Senator John McCain had a bad week. A really bad week. The presidential
hopeful had to apologize for a statement he made on “The Late Show With
David Letterman” on CBS.
“We’ve wasted a lot of our most precious treasure, which is American
lives,” he told his host as he discussed the 4-year conflict in Iraq.
Many Americans took exception to the idea that lives of their
relatives, loved ones and fellow American volunteers had been “wasted.”
In fairness, McCain didn’t mean it the way it sounded to some.
Photo of the Week
U.S. Senator John McCain
Next, he raised the ire of conservative stalwarts by telling C-PAC his
schedule did not permit his attendance at their premiere annual
gathering of the faithful.
Again, this was really not a case of dissing conservative leaders. If
he went and spoke to them, he would be accused of pandering to the
right. It was a damned if you do, damned if you don’t situation.
It was the cover story of the April 2007 issue of Reason
, the “free
minds and free markets” periodical for those with a libertarian bent,
that capped a hellish press week. The cover sported a full-page color
photo of McCain looking tired and drained, with a blotchy face that
rested on a fat white fist. In school-bus yellow, the headline warned:
“Be Afraid of President McCain: The frightening mind of an
authoritarian maverick.” Usually he revels in the maverick label, but
I’ll bet not this time.
The 9-page spread
by Matt Welch, assistant editorial page editor for
the Los Angeles Times, portrayed the Arizona senior senator’s
philosophical view of the proper role of the federal government. “Like
almost every past McCain crusade, from fining Big Tobacco to
drug-testing athletes to restricting political speech in the name of
campaign finance reform, the [Iraq] surge involved an increase in the
power of the federal government, particularly in the executive branch,”
Welch writes as he notes that President George W. Bush has
deferentially adopted McCain’s hawkish approach to the war.
The author doesn’t miss a chance to point out a weakness that many have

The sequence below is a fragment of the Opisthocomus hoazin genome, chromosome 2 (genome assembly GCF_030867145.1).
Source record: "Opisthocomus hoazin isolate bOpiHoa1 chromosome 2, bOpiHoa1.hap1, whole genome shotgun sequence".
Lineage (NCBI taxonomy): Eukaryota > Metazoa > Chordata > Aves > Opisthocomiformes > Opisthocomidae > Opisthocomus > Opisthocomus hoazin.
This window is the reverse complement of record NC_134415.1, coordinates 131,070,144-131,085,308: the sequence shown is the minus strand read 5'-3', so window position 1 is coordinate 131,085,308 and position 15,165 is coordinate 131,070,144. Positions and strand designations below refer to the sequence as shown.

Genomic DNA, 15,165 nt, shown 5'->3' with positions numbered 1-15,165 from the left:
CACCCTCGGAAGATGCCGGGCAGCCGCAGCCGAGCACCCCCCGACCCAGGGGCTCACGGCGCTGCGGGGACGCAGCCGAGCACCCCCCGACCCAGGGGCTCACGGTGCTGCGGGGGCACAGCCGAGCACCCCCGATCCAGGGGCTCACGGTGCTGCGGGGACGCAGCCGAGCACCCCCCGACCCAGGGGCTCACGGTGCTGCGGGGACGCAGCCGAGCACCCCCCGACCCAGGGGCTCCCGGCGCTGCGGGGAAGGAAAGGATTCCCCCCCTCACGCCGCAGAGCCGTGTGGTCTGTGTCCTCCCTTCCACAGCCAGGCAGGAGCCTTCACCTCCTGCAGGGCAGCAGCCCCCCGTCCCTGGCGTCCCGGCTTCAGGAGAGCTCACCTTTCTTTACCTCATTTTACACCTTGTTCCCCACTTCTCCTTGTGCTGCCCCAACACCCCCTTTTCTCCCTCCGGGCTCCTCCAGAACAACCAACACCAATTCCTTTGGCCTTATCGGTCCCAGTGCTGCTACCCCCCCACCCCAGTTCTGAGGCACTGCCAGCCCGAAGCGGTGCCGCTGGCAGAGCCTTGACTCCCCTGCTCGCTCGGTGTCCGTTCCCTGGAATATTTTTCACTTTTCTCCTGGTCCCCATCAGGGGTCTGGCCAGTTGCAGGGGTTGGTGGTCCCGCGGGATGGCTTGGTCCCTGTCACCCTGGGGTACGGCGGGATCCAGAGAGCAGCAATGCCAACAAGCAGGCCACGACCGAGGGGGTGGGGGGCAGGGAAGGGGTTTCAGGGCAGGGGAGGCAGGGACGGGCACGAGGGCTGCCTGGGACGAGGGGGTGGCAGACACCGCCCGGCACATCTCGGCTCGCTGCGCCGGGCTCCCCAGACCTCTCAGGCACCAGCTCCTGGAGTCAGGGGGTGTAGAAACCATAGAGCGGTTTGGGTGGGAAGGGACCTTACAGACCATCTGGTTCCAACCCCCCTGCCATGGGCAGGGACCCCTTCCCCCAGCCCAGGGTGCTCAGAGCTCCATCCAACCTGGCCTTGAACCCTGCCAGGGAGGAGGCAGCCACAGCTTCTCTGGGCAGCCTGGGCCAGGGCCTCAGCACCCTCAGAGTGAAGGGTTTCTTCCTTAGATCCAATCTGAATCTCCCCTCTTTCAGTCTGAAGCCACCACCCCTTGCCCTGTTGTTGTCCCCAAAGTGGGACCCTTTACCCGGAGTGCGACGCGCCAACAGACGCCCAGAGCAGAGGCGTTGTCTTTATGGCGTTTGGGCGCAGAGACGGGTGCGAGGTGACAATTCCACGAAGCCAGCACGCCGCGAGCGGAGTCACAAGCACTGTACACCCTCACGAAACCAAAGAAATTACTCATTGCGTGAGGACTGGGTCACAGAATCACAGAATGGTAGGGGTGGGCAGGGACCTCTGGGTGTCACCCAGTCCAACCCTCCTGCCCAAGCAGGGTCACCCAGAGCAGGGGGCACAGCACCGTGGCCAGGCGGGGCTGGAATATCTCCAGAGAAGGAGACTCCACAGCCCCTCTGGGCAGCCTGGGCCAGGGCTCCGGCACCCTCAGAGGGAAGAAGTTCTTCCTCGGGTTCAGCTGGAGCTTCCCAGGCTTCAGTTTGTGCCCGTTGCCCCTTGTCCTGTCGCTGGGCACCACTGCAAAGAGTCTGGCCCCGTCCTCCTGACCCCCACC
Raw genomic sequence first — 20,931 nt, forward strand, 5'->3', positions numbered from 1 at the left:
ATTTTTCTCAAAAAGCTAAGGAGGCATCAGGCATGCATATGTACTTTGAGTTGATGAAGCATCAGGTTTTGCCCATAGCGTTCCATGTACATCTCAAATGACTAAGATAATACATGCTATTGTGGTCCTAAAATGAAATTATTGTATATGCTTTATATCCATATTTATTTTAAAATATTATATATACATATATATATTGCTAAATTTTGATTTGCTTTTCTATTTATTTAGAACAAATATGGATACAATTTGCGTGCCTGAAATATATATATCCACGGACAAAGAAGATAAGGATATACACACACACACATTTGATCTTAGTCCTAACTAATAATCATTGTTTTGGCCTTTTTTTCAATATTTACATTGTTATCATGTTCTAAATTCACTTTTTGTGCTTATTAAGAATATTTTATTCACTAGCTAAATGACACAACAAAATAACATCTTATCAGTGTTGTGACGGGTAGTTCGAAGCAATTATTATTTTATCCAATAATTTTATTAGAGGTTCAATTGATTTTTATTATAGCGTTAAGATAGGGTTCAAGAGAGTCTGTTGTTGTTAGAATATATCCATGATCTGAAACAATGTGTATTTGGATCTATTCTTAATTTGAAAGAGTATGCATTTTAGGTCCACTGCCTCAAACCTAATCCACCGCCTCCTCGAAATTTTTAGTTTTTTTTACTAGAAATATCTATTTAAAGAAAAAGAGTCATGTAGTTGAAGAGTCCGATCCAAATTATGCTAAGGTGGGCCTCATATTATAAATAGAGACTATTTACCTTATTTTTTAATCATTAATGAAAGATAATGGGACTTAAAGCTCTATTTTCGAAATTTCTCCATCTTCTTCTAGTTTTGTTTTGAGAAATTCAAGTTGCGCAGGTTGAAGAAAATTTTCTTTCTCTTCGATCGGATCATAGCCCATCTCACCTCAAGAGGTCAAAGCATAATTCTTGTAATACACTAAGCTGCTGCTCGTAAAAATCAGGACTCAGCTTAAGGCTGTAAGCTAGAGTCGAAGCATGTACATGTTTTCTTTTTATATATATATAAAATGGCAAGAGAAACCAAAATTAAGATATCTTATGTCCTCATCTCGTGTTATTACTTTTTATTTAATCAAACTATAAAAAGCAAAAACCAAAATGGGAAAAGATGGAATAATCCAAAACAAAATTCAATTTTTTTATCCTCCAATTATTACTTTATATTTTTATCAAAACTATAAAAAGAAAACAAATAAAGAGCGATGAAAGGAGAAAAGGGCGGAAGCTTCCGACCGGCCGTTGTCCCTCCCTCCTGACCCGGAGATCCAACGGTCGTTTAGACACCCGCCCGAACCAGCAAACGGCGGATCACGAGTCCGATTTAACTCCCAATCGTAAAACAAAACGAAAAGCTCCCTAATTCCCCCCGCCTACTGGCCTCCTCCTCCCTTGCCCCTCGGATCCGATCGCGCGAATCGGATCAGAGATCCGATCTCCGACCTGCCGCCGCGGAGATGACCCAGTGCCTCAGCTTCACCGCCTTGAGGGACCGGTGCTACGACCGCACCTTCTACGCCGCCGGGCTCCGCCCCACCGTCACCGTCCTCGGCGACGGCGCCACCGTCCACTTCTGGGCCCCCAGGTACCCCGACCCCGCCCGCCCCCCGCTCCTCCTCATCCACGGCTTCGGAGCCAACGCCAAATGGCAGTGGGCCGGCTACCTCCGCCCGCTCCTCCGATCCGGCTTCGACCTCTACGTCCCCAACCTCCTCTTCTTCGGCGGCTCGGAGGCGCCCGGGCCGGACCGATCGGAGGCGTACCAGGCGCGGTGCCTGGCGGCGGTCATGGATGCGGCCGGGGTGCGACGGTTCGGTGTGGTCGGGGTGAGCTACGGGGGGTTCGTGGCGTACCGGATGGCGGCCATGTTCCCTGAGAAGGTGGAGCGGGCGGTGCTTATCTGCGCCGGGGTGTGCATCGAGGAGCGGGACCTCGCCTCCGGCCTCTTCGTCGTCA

cited could do in McCain, and that is his famous violent temper which
he inherited from his grandfather and father, along with his short
stature and poor academic performance. This was attributed to each of
the three McCains being a “five-star binge drinker and carouser.” To
his credit, Sen. McCain has never hidden this part of his background
and jokes about his fondness for hard partying.
I disagree with the author’s reference to McCain’s war on pork-barrel
spending as “rhetorical.” One of my fondest memories is how McCain
staunchly refused to go along with constructing the new federal court
building in Phoenix some years back like a Taj Mahal. It takes a strong
and principled politician to refuse to accept pork that is for his home
district. Ditto for his speaking out against ethanol subsidies, knowing
what that would do to him in the Iowa caucuses last time he ran.
As much as I praise McCain for his extremely high marks from
conservative organizations that rate politicians according to how much
they snatch from taxpayers’ wallets, I cannot abide the loss of my
First Amendment rights due to his campaign finance “reform” laws and
loss of my Second Amendment rights that his gun control legislation
To top it off, strategist Dick Morris is telling everyone that McCain
is fading fast and falling far behind Rudy Giuliani. The only way it
could be worse is if McCain had loosed the rats and roaches into the
wards at Walter Reed Hospital himself. Some weeks are like that.